BUSINESS DAILY EDITORIAL|
The Zimbabwe Revenue Authority commissioner-general Gershom Pasi is well within his rights to question the abuse of government funds collected by the police through spot fines.
At a time of mounting government debts and falling state revenues amid an unravelling economy, it is necessary that all the money coming into official coffers be channelled to the right causes. That includes income which the Zimbabwe Republic Police Trust is deriving from Marange diamond mining which, it is claimed, has been abused to buy ZRP commissioner-general Augustine Chihuri’s Borrowdale Brooke mansion, complete with a lake with swans, right next to president Robert Mugabe’s residence.
The apparent failure by Zanu PF’s over-ambitious Zim Asset programme to attract interest on capital markets means Zimbabwe must harness all the resources at its disposal. That involves prudent financial management.
This is what Pasi told Parliament, and we hope he meant what he said: “It is time we look at how we run our government finances and have all revenue go through one channel because $3 million to $7 million is collected per month through roadblocks – and we are not talking of what goes into police pockets, but at the end of the month, Treasury wants money to pay salaries for the same police from Zimra, yet we do not get their collections accounted for. We also indicated it will not make good sense to have another agency like Zinara collecting toll fees because they did not have the infrastructure to collect and now we hear they want to increase toll fees. It is another wasteful process and it was better to have our revenue coordinated in one place.”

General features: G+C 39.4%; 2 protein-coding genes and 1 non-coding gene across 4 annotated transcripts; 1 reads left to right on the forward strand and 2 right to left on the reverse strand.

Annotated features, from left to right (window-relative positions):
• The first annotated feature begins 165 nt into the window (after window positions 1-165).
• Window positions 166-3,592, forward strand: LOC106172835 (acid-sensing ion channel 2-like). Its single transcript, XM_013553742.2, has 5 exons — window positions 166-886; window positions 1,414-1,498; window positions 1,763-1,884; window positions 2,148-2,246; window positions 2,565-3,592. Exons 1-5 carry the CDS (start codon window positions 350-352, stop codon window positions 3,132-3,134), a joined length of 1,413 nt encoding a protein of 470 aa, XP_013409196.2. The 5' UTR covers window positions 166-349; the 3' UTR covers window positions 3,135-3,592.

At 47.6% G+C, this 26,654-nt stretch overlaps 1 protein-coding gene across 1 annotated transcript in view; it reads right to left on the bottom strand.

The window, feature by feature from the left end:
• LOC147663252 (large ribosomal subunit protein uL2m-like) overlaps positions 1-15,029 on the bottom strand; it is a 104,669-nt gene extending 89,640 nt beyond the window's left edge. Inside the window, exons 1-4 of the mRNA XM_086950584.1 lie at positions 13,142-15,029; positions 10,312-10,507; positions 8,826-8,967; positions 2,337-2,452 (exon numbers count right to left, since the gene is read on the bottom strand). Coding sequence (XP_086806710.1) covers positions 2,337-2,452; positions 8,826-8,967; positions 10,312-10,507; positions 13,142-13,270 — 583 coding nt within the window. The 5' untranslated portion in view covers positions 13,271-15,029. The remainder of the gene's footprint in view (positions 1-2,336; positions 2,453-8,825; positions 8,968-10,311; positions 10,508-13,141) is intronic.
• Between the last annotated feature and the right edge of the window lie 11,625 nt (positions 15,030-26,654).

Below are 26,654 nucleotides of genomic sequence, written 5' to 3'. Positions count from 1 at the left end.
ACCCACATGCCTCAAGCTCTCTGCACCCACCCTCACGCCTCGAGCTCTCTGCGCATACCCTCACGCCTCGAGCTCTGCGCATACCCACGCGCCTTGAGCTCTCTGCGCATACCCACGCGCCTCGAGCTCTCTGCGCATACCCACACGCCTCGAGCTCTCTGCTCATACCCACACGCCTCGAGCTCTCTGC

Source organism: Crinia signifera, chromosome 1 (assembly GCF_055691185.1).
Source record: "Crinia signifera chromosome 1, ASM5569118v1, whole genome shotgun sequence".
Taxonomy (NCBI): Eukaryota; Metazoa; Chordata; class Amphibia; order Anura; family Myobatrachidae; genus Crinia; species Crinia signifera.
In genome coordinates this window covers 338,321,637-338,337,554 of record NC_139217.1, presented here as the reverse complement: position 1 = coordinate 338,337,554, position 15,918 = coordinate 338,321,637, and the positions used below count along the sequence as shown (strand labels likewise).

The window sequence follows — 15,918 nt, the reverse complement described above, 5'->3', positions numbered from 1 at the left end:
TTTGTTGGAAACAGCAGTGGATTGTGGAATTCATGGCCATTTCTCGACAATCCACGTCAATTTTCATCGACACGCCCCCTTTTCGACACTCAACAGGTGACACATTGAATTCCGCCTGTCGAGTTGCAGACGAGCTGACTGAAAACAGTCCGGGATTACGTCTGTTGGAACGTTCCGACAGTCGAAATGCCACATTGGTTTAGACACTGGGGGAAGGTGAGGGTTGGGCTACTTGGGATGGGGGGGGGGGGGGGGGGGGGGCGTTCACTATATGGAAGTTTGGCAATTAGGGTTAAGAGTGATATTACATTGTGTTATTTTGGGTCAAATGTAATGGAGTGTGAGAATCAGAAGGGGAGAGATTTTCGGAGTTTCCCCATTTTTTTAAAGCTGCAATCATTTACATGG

The Zimbabwe treasury suffers shortfalls running into millions every month. The government needs $140 million monthly salaries. Financial institutions can no longer extend credit after government defaulted on payments to the IMF, resulting in guarantees being withdrawn.
The explosive reaction from the police spokesperson Charity Charamba shows that that they have some explanations to make to the tax man.
Using unparliamentary language (she called Pasi a liar), Charamba refuted Pasi’s allegations. She claimed police collections do not exceed $1 million in a month.
Whatever the correct position is, nobody knows. This calls for immediate investigation by the parliamentary portfolio committee on budget and finance. Since policemen and women are the chief culprits, we wonder who can probe Pasi’s statement that a lot of money meant for the state is finding its way into individual cops’ pockets.
Theresa Makone pointed out the escalation in cases of corruption involving spot fines. Her advice was ignored, not least least because she was a woman and a cabinet member from the opposition MDC. Now that the same allegations are being made by a senior Zanu PF official, we hope the relevant minister will immediately start drafting the relevant statutory instrument abolishing the spot fine system.
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